Tax Implications &
Transferring Pensions

Article published in the United Kingdom, February 2012

For those of you migrating to New Zealand permanently, you may be considering whether or not to bring your United Kingdom based private pensions with you. As part of your decision-making process, it is worth giving some thought to the New Zealand tax implications involved.

If you have decided to move to New Zealand indefinitely, there are certain advantages in having your pensions transferred to and managed from New Zealand.

After an initial tax-free period of four years, which applies to most new migrants to New Zealand, any UK (or other non-NZ based) superannuation schemes, pension or annuity investments, life insurance policies or shares are likely to become subject to New Zealand’s foreign investment fund (FIF) rules.

If the FIF rules apply, your investment funds will be taxable. If the fund is taxed under the FIF rules, gains are taxed on an unrealised basis, using a deemed return or comparative value method, and the tax liability arises whether or not you receive a distribution from your fund.

There are a number of exemptions that might apply. In particular, special exemptions applying to an interest in an employment-related foreign superannuation scheme may be relevant as may the non-resident’s annuity or pension exemption. Each of these exemptions only applies in limited circumstances and the schemes in question must contain specified restrictions on withdrawals. A $50,000 de minimis exemption may also apply.

If your pension is exempt from the FIF rules, then whilst you will not be taxed on the underlying investment funds as set out above, you may still be taxed on actual receipts from the fund.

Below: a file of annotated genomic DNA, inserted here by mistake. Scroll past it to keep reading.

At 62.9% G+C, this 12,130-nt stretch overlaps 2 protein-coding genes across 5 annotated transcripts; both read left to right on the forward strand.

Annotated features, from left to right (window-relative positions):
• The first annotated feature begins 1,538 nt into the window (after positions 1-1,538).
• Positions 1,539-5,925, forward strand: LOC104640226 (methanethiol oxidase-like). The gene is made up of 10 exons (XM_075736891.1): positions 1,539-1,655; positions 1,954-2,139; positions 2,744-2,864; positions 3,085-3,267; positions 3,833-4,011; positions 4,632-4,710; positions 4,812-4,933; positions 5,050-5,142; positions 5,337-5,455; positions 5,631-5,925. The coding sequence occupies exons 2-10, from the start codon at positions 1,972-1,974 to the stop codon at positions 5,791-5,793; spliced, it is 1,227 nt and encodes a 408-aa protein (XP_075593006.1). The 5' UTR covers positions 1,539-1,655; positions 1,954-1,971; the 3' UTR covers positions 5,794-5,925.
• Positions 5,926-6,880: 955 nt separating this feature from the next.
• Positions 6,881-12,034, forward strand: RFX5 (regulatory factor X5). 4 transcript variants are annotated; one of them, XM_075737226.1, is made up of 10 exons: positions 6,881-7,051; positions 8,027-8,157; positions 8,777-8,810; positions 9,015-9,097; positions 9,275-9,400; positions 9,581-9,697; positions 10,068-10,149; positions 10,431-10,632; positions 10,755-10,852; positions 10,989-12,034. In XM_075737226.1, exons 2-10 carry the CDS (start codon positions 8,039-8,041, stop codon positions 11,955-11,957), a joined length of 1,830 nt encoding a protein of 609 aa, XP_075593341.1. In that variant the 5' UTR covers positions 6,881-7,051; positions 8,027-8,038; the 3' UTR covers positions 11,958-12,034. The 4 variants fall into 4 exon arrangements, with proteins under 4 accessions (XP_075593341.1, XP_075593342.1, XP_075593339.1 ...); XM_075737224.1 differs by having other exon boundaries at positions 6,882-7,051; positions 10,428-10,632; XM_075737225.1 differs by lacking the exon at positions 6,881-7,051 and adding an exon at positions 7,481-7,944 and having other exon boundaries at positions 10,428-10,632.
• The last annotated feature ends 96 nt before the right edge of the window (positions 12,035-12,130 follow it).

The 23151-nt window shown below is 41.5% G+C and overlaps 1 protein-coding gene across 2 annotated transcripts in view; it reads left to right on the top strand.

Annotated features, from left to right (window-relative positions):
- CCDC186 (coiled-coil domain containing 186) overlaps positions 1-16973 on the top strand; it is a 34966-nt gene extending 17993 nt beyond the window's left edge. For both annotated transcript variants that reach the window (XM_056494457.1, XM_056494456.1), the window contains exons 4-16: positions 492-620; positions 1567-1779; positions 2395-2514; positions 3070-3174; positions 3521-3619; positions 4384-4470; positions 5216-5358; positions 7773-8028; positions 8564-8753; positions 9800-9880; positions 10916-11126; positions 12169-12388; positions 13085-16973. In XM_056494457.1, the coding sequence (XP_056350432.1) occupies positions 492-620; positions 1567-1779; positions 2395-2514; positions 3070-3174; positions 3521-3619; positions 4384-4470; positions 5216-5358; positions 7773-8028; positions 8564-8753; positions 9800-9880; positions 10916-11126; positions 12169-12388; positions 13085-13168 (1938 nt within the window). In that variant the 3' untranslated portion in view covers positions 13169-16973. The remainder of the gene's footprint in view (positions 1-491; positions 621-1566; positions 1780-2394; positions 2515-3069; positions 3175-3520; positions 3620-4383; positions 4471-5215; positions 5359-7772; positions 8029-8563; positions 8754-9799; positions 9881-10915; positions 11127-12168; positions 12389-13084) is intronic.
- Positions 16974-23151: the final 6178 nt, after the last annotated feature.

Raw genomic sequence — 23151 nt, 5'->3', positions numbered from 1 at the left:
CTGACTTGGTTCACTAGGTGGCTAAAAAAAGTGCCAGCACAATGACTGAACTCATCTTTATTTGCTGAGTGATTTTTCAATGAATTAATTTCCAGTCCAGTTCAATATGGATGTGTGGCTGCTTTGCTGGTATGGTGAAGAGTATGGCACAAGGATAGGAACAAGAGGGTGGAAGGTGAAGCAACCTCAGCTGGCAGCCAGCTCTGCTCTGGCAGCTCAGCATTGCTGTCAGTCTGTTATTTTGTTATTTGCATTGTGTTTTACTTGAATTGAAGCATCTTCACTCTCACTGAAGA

Earnings of a New Zealand registered superannuation scheme are taxed within the scheme and distributions from the scheme to you are paid tax-free. Many New Zealand registered superannuation schemes are also portfolio investment entities (“PIE”), which allow concessionary tax treatment.

If you cannot withdraw your pension entitlements in full prior to the expiry of your four year transitional resident tax exemption period, but it is possible and financially viable for you to transfer your pension to a New Zealand scheme, it may be advisable to do so.


The above article is provided for general information purposes and does not constitute legal advice.

The partners at Jones Law are internationally qualified and practise in the areas of cross-border tax planning, estate planning and acquisition structuring.

The above article is provided for general information purposes and does not constitute legal advice.

The partners at Jones Law are internationally qualified and practise in the areas of cross-border tax planning, estate planning and acquisition structuring.

We invite you to contact us at info@jones-law.co.nz to discuss your specific circumstances.

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